While Tigerbay remains run entirely separately from new offices in Cardiff it will benefit from the infrastructure that ATCORE brings.

PCI-compliant data centres and access to hardware have allowed Tigerbay to focus on developing tour operator software, Morgan adds.

“It’s really nice to be able to carry on with what we are good at,” he says. “ATCORE did not want to change a thing. Their due diligence showed we were doing things in the right way.”

Sustainable growth


One of Tigerbay’s core tenets – to take on new customers only as quickly as they can be served – remains in place.

The firm grew to 20 customers ahead of the ATCORE deal, including well-established operators such as Wendy Wu Tours, Sunvil and Mark Warner. It now has 26 and aims to add six a year.

At the time of the buyout, Tigerbay had 22 full-time staff and moved into offices with capacity for 50. Within seven months headcount is 27, with five more due to start.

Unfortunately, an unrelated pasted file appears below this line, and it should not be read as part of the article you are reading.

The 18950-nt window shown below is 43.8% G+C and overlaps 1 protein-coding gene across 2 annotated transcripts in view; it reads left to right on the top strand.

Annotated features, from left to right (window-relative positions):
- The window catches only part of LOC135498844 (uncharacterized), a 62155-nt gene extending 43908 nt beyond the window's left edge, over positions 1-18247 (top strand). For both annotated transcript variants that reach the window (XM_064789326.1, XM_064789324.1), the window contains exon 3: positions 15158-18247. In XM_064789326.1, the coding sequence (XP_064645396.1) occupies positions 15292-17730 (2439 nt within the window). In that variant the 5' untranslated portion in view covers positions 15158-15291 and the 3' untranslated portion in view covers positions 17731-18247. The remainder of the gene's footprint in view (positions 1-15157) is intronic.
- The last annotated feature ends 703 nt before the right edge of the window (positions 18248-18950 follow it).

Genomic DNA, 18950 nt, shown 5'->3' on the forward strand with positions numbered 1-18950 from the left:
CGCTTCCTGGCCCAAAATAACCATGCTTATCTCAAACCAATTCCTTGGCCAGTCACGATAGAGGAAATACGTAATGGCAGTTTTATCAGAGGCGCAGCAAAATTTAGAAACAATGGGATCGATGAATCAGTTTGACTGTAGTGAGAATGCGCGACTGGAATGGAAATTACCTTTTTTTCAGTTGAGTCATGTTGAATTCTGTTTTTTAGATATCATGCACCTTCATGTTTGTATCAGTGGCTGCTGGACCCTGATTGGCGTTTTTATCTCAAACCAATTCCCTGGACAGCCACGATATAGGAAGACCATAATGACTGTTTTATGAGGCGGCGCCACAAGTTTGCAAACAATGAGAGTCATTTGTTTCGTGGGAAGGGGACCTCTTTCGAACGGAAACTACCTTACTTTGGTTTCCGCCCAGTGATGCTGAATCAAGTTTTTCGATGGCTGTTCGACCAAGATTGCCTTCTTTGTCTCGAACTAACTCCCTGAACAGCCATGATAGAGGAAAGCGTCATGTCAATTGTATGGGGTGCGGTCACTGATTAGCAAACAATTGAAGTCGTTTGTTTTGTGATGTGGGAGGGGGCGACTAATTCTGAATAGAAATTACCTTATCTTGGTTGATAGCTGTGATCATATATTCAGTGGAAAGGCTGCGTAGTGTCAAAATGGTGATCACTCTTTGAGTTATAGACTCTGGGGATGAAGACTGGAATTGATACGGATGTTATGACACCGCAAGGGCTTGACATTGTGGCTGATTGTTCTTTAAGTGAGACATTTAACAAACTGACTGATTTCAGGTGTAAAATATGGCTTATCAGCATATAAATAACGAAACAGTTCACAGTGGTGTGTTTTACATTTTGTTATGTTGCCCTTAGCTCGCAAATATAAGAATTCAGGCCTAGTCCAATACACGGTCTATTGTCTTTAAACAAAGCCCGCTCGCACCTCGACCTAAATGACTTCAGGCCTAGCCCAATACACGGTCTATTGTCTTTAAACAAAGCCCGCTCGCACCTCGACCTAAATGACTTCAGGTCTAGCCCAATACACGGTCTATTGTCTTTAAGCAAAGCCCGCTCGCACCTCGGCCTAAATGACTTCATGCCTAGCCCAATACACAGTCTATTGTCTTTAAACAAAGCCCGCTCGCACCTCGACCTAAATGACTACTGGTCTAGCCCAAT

“We are still growing at a sustainable level,” said Morgan, “and being very careful not to overstretch our resources. Our customers are getting bigger and therefore require more resource.”

Morgan says recruiting the right talent is easier being part of a larger group due to the improved terms and benefits it can now offer, as well as the new modern office.

Another benefit is the ability to do research and development, a “luxury” Tigerbay could not afford previously, to spot gaps in its technology.

One of the recent enhancements has been a “third-generation” Content Management System (CMS).

“Medium-sized operators often do not have internal resources to manage a generic content management system,” said Morgan.

“They may like the idea of creating their own website using something simple like WordPress, but that has limitations.

“Why build your own when there are large CMSs available, some free and some licensed? The answer is a tour operator has to have something that’s appropriate for presenting and selling specialist travel product.

“We have built a CMS integrated within our platform and tailored specifically for operators to suit their product, customers and to be easy to use and manageable with the resources most operators have available.”

Ten years on from when websites were a rarity, operators now need to have more flexibility to tailor their sites to specific product and customer expectations, said Morgan.

Mobile era


The last decade has also seen the rise of the smartphone. It’s a channel operators have struggled to get a grip of, according to Morgan.